Ricardo Miranda Zúñiga

Structural Patterns

Reflections on Art, Technology and Society

“la Caixa”: Bank and Cultural Sponsor

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The new prime minister of Spain Mariano Rajoy reduced 15 ministries to 13 last week by merging culture and education with sports, and entirely eliminating science. It’s difficult to imagine a Spain without a Ministry of Culture. This of course is an austerity cut to salvage the Spanish economy.

The new minister of culture, education and sports, Jose Ignacio Wert has stated “We will have to do more with less. There will be less culture of the subvention… One of our first priorities will be to develop the patronage law” has quoted by the newspaper El Mundo.

So it appears that if culture is to continue to proser in Spain it will largely be through private sponsorship. The incoming rightist party PP will in general seek to privatize, cut social spending and allow the markets to prosper… Once again, Friedman’s formula for a neoliberal economy will be the solution to Spain’s economic problems. Following the collapse of the Lehman Brothers, irresponsibility of banks and the recent economic collapse, I simply can not understand this. I can understand Spaniards being frustrated by the previous prime minister and the Socialist party’s inability to make economic reform, but to elect a strongly neoliberal party in its place?

"la Caixa" vandalized bank facade

Who is the vandal - the bank or those effected by predatory bank loans?

During my current stay in Madrid, I am two blocks from a branch of “la Caixa” – “currently the leading savings bank in Spain and the third largest financial entity in the country” – according to their website. Over the last couple weeks, new stickers have appeared on the bank’s window facade. Old stickers announce a June 19th demonstration and states “The plazas and the streets are ours… VIOLENCE IS TO CHARGE 600 EUROS”. New stickers declare “LET IT BE KNOWN, THIS BANK LIES AND STEALS AND THROWS PEOPLE FROM THEIR HOMES” and links to “Plataforma Afectados por La Hipoteca Mdrid” a blog for those effected by Madrid mortgages. There’s another sticker not pictured that presents four CEOs with nicknames and their salaries. Whereas the bank ads on the window state “Tranquility… that is what I ask of my pension plan…”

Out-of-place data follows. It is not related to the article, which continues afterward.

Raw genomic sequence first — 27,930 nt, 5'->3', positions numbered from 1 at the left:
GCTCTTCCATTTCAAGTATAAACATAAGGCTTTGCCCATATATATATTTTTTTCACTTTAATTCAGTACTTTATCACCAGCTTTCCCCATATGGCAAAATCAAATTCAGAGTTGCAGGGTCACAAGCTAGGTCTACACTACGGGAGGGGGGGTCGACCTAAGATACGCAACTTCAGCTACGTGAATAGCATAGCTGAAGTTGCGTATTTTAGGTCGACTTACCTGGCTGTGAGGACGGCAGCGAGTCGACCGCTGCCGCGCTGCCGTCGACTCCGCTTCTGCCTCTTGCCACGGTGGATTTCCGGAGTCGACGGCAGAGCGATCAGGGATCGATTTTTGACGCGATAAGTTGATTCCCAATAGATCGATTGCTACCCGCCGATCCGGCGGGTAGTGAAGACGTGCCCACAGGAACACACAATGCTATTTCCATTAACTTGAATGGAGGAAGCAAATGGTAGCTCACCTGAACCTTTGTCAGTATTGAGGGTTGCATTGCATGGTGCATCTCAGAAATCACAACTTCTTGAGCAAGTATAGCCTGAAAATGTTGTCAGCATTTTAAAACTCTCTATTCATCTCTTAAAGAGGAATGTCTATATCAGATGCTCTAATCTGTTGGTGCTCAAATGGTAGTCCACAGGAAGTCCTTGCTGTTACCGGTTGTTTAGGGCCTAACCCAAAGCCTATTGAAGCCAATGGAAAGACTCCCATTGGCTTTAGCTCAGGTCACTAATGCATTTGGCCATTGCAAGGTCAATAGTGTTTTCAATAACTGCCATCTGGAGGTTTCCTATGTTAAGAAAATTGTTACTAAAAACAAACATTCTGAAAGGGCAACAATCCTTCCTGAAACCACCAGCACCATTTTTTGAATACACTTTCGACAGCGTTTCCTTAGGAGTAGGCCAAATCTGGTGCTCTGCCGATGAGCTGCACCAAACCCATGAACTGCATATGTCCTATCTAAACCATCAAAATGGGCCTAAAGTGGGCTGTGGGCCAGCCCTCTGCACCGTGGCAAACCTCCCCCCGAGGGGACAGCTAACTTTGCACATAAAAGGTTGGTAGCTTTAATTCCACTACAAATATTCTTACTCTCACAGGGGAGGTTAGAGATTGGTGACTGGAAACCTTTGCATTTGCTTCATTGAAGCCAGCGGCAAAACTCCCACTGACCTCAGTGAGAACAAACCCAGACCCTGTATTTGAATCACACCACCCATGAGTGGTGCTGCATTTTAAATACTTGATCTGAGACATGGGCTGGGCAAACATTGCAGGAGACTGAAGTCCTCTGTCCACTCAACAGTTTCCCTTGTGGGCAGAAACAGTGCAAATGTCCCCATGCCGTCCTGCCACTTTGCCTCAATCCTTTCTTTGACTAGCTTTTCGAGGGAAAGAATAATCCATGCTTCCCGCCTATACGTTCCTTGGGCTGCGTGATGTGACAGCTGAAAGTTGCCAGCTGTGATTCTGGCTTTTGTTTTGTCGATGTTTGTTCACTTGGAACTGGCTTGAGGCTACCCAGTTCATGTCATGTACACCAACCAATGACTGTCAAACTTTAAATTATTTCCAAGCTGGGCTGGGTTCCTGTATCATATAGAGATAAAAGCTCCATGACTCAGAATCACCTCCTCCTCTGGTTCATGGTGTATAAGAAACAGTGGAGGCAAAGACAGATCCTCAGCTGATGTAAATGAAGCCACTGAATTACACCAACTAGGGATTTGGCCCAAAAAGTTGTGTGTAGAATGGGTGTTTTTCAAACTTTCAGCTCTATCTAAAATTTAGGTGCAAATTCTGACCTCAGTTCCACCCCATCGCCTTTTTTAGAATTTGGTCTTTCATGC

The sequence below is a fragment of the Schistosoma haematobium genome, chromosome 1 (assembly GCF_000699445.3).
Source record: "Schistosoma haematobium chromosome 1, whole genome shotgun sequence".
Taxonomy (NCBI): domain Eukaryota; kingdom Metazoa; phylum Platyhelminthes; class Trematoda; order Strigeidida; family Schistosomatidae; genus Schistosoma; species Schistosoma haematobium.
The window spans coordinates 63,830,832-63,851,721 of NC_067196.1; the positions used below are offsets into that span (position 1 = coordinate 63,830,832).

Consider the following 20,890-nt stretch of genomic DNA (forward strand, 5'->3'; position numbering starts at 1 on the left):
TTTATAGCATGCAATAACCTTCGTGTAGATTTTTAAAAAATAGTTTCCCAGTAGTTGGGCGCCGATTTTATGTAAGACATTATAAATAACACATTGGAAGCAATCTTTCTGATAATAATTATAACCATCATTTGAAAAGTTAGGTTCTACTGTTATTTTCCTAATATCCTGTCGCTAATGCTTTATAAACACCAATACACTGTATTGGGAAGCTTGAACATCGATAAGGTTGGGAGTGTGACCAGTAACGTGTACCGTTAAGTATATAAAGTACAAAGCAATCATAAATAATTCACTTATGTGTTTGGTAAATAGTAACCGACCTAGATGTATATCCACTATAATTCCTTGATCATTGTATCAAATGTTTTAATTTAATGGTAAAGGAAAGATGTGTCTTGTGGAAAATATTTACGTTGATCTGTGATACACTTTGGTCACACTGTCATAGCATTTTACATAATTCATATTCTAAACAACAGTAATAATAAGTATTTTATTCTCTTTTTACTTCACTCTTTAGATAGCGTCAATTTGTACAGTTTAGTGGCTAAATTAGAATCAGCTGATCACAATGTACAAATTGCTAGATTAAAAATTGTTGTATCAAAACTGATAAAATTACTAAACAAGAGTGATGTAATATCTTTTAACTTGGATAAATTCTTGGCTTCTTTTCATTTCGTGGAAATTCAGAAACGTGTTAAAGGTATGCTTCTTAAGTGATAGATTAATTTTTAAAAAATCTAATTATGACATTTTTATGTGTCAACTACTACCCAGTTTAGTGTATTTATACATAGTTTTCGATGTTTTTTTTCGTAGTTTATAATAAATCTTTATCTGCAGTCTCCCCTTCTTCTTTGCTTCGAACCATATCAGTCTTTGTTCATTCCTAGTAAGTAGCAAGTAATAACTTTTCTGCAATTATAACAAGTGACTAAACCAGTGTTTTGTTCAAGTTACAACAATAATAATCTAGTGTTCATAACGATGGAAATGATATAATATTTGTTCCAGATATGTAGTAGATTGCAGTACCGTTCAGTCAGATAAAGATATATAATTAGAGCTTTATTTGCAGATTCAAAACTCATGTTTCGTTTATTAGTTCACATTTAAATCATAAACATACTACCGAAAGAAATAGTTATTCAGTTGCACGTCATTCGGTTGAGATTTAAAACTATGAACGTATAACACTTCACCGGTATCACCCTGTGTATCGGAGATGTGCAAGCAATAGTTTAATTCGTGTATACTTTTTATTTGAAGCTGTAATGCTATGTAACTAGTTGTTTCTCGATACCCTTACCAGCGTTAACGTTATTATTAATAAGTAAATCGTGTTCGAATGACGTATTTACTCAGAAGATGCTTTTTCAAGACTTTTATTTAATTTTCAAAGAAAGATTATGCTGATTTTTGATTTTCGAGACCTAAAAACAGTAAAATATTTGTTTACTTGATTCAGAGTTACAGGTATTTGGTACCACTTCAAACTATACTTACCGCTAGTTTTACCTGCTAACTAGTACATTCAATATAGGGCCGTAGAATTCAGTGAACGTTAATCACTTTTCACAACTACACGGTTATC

Meanwhile, “la Caixa” funds the magnificent CaixaForum Madrid the architecturally amazing cultural and social center that reflects the bank’s social cause. It’s entirely free to visit and features the vertical garden below on the facade of an apartment building across from its entrance.

CaixaForum Madrid, Vertical Garden

CaixaForum Madrid, Vertical Garden - the social work of the large bank

The complexities of the capitalist economy… does this beautiful and “free” cultural center make up for the injustice felt by many thousands who are experiencing economic hardship?

What will happen to edgy cultural centers such as El Matadero that is currently publicly funded, when private money is its only lifeline?

Currently the feature exhibitions at CaixaForum are “Delacroix (1798-1863) and “The Persistence of Geometry” featuring a long list of well established artists such as Bruce Nauman, Donald Judd, Dan Graham, Richard Long, Gordon Matta-Clark, Mario Merz, Robert Smithson… Whereas El Ranchito, the latest program at Matadero Madrid focuses on work by young artists with a social agenda. Would CaixaForum ever feature the art of a young large collective Todo por la praxis? Or the very difficult work of Sally and Gabriela Gutiérrez Dewar who have worked with squatters to realize their work at El Ranchito? Or will art work presented at Spanish cultural centers be reduced to safely historicized pieces that exist in the collections of the bank and its board members?

Written by ricardo

December 26th, 2011 at 1:05 am